said, considerable misapprehension existed in Ireland—in Dublin among other places—with respect to the provisions of the bill. It appeared to be supposed, that the bill would introduce a different degree of power with respect to Scottish and Irish Vagrants and their removal, from that at present granted by the existing law; whereas, in point of fact, the noble Lord's bill went simply to alter the mode of laying on the expense of removal, but effected no alteration in the power of removal. By the law as it stood, there was a power of sending vagrants back to Ireland or Scotland; the proposed bill threw the expense of removal only on the district from which paupers were removed, instead of throwing it on all the counties through which they passed. He had seen reports in some of the Irish newspapers, according to which this was a bill which gave or revived the power of whipping Irish vagrants. As he interpreted the bill, it would have no such effect. The only object of the noble Lord was, to effect a new arrangement as to defraying the expense of removal, leaving the power of transmitting vagrants exactly where it was under the existing law. It seemed to be thought that the power of whipping a vagrant was only conferred in cases where the vagrant was an Irishman. Such was not the case. If a vagrant were sturdy and disorderly, he could be sent to the House of Correction at present, and whipped, whether he were Welsh, Scotch, English, or Irish. The noble Lord's bill did not add to this power. He should be the very first to oppose the bill, if it enacted (as was imagined) that Irish paupers should be whipped before they were sent out of the country. He was glad to have this opportunity of setting the matter right. This was simply a bill to arrange the expense of transmission: was it not a cruelty to endeavour to persuade the people of Ireland, that such a disposition existed in the House of Commons as to induce them to pass a bill for whipping Irishmen, because they were Irish?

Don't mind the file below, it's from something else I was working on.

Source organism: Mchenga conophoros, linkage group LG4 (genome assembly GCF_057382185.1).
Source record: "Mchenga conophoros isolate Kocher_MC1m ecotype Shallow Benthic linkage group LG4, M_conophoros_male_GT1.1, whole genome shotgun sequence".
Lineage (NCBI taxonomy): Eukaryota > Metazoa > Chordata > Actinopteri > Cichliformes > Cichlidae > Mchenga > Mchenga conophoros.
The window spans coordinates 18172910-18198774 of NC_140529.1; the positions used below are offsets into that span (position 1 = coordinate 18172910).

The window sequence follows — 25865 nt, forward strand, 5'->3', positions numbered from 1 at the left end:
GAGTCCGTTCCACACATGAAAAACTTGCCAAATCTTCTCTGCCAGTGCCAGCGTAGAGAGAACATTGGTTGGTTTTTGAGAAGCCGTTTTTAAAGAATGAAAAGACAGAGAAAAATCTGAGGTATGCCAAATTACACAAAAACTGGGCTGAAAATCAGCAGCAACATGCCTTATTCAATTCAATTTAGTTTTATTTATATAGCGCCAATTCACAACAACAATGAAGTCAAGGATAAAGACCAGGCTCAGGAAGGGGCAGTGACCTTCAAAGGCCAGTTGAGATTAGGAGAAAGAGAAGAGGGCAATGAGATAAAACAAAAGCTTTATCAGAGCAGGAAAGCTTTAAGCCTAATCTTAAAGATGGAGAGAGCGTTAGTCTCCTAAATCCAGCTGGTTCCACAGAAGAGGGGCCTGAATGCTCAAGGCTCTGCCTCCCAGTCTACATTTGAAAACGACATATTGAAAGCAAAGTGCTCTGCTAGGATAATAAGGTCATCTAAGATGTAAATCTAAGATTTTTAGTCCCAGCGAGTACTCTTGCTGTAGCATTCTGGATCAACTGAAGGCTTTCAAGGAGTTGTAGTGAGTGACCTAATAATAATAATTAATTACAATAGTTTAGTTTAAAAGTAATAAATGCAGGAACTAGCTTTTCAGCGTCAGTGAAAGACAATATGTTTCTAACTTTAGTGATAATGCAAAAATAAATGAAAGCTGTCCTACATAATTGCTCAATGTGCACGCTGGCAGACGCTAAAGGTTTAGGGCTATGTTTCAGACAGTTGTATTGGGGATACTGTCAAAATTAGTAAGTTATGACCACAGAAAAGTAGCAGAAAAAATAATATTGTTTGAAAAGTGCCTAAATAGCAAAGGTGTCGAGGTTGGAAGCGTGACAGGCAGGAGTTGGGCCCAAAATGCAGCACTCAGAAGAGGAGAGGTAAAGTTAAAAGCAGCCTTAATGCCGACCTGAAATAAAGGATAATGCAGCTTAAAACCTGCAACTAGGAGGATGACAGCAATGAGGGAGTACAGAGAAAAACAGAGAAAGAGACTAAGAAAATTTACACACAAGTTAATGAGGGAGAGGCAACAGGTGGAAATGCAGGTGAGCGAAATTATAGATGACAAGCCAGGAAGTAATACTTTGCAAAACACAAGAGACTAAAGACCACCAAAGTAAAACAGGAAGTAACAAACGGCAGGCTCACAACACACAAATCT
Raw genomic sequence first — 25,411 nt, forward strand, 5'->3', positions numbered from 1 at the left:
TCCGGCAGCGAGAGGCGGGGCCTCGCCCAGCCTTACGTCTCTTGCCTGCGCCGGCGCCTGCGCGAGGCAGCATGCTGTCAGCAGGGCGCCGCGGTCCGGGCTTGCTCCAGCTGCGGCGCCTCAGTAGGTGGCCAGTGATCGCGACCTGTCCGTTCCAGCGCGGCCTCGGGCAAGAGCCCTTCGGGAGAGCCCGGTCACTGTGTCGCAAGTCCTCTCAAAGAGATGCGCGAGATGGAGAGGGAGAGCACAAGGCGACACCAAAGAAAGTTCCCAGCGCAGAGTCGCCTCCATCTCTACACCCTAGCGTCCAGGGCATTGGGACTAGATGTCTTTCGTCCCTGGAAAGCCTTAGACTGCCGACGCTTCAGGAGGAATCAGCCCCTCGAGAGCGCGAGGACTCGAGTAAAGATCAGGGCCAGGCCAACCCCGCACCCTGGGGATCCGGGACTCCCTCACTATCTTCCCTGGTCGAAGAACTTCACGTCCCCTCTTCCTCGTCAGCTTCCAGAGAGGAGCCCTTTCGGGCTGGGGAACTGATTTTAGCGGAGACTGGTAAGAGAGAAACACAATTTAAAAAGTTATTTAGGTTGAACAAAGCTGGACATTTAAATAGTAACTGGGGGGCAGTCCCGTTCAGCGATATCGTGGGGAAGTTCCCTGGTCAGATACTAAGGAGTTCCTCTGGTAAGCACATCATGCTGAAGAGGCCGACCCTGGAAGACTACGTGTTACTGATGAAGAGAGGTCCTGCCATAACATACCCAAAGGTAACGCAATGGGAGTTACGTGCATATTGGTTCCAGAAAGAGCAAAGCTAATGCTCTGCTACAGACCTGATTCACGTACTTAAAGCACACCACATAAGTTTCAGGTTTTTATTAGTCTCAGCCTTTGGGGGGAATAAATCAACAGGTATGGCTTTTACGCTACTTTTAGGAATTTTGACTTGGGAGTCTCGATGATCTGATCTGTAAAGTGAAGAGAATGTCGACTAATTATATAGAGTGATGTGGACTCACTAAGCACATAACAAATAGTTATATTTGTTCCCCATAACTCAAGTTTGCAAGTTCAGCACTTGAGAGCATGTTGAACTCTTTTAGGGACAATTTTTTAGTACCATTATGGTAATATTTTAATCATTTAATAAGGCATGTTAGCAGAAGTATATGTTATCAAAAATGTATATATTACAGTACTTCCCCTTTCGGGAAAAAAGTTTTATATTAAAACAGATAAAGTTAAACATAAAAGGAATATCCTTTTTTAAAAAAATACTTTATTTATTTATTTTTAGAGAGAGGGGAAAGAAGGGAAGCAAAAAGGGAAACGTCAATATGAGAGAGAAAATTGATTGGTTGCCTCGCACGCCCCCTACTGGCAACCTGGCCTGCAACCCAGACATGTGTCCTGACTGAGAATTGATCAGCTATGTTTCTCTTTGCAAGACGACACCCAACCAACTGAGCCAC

Lord Stanley